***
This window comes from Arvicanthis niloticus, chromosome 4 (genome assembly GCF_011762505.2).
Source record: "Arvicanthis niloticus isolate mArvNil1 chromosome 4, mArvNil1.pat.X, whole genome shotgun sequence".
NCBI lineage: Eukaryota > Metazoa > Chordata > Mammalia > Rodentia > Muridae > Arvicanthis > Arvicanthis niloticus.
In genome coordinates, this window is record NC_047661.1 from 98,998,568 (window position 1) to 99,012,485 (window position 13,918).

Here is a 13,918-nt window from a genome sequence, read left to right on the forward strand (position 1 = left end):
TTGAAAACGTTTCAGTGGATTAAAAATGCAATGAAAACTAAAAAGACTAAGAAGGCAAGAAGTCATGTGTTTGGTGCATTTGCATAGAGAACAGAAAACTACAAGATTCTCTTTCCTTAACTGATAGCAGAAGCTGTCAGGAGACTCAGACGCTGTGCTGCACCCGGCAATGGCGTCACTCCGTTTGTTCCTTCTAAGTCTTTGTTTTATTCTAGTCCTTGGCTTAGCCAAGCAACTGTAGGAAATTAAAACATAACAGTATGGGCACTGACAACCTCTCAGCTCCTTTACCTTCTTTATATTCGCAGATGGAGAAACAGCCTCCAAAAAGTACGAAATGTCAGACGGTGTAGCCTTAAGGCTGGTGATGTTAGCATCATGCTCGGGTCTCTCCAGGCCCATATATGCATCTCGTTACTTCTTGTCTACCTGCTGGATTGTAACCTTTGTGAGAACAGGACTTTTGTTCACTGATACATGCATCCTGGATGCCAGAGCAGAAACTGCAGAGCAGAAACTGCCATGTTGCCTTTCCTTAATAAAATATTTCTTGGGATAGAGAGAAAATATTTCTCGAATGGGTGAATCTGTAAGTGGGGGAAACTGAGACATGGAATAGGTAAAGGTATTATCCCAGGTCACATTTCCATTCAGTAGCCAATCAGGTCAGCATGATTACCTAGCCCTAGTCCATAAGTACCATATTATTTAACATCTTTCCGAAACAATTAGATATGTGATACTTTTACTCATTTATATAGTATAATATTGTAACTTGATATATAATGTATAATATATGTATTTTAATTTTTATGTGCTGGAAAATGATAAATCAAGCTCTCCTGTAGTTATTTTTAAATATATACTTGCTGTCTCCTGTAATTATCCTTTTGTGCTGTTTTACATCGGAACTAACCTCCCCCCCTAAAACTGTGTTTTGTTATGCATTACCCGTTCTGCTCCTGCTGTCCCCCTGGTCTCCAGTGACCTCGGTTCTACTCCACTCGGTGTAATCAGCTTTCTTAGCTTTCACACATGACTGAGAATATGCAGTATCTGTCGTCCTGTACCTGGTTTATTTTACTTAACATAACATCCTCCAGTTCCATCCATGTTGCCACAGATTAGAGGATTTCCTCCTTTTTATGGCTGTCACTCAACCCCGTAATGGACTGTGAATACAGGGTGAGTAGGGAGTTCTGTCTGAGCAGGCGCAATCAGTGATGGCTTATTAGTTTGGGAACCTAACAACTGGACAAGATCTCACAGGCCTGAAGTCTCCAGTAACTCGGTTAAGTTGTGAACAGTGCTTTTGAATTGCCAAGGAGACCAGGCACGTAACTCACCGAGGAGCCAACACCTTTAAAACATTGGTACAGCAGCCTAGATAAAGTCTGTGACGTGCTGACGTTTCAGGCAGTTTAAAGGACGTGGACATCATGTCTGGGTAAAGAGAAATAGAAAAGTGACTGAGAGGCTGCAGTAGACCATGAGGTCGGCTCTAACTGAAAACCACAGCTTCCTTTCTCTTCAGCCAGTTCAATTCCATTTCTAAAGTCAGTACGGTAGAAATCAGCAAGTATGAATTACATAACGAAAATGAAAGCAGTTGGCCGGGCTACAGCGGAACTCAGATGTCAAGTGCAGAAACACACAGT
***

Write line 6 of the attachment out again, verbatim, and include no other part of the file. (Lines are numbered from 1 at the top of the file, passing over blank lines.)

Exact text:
TTGAAAACGTTTCAGTGGATTAAAAATGCAATGAAAACTAAAAAGACTAAGAAGGCAAGAAGTCATGTGTTTGGTGCATTTGCATAGAGAACAGAAAACTACAAGATTCTCTTTCCTTAACTGATAGCAGAAGCTGTCAGGAGACTCAGACGCTGTGCTGCACCCGGCAATGGCGTCACTCCGTTTGTTCCTTCTAAGTCTTTGTTTTATTCTAGTCCTTGGCTTAGCCAAGCAACTGTAGGAAATTAAAACATAACAGTATGGGCACTGACAACCTCTCAGCTCCTTTACCTTCTTTATATTCGCAGATGGAGAAACAGCCTCCAAAAAGTACGAAATGTCAGACGGTGTAGCCTTAAGGCTGGTGATGTTAGCATCATGCTCGGGTCTCTCCAGGCCCATATATGCATCTCGTTACTTCTTGTCTACCTGCTGGATTGTAACCTTTGTGAGAACAGGACTTTTGTTCACTGATACATGCATCCTGGATGCCAGAGCAGAAACTGCAGAGCAGAAACTGCCATGTTGCCTTTCCTTAATAAAATATTTCTTGGGATAGAGAGAAAATATTTCTCGAATGGGTGAATCTGTAAGTGGGGGAAACTGAGACATGGAATAGGTAAAGGTATTATCCCAGGTCACATTTCCATTCAGTAGCCAATCAGGTCAGCATGATTACCTAGCCCTAGTCCATAAGTACCATATTATTTAACATCTTTCCGAAACAATTAGATATGTGATACTTTTACTCATTTATATAGTATAATATTGTAACTTGATATATAATGTATAATATATGTATTTTAATTTTTATGTGCTGGAAAATGATAAATCAAGCTCTCCTGTAGTTATTTTTAAATATATACTTGCTGTCTCCTGTAATTATCCTTTTGTGCTGTTTTACATCGGAACTAACCTCCCCCCCTAAAACTGTGTTTTGTTATGCATTACCCGTTCTGCTCCTGCTGTCCCCCTGGTCTCCAGTGACCTCGGTTCTACTCCACTCGGTGTAATCAGCTTTCTTAGCTTTCACACATGACTGAGAATATGCAGTATCTGTCGTCCTGTACCTGGTTTATTTTACTTAACATAACATCCTCCAGTTCCATCCATGTTGCCACAGATTAGAGGATTTCCTCCTTTTTATGGCTGTCACTCAACCCCGTAATGGACTGTGAATACAGGGTGAGTAGGGAGTTCTGTCTGAGCAGGCGCAATCAGTGATGGCTTATTAGTTTGGGAACCTAACAACTGGACAAGATCTCACAGGCCTGAAGTCTCCAGTAACTCGGTTAAGTTGTGAACAGTGCTTTTGAATTGCCAAGGAGACCAGGCACGTAACTCACCGAGGAGCCAACACCTTTAAAACATTGGTACAGCAGCCTAGATAAAGTCTGTGACGTGCTGACGTTTCAGGCAGTTTAAAGGACGTGGACATCATGTCTGGGTAAAGAGAAATAGAAAAGTGACTGAGAGGCTGCAGTAGACCATGAGGTCGGCTCTAACTGAAAACCACAGCTTCCTTTCTCTTCAGCCAGTTCAATTCCATTTCTAAAGTCAGTACGGTAGAAATCAGCAAGTATGAATTACATAACGAAAATGAAAGCAGTTGGCCGGGCTACAGCGGAACTCAGATGTCAAGTGCAGAAACACACAGT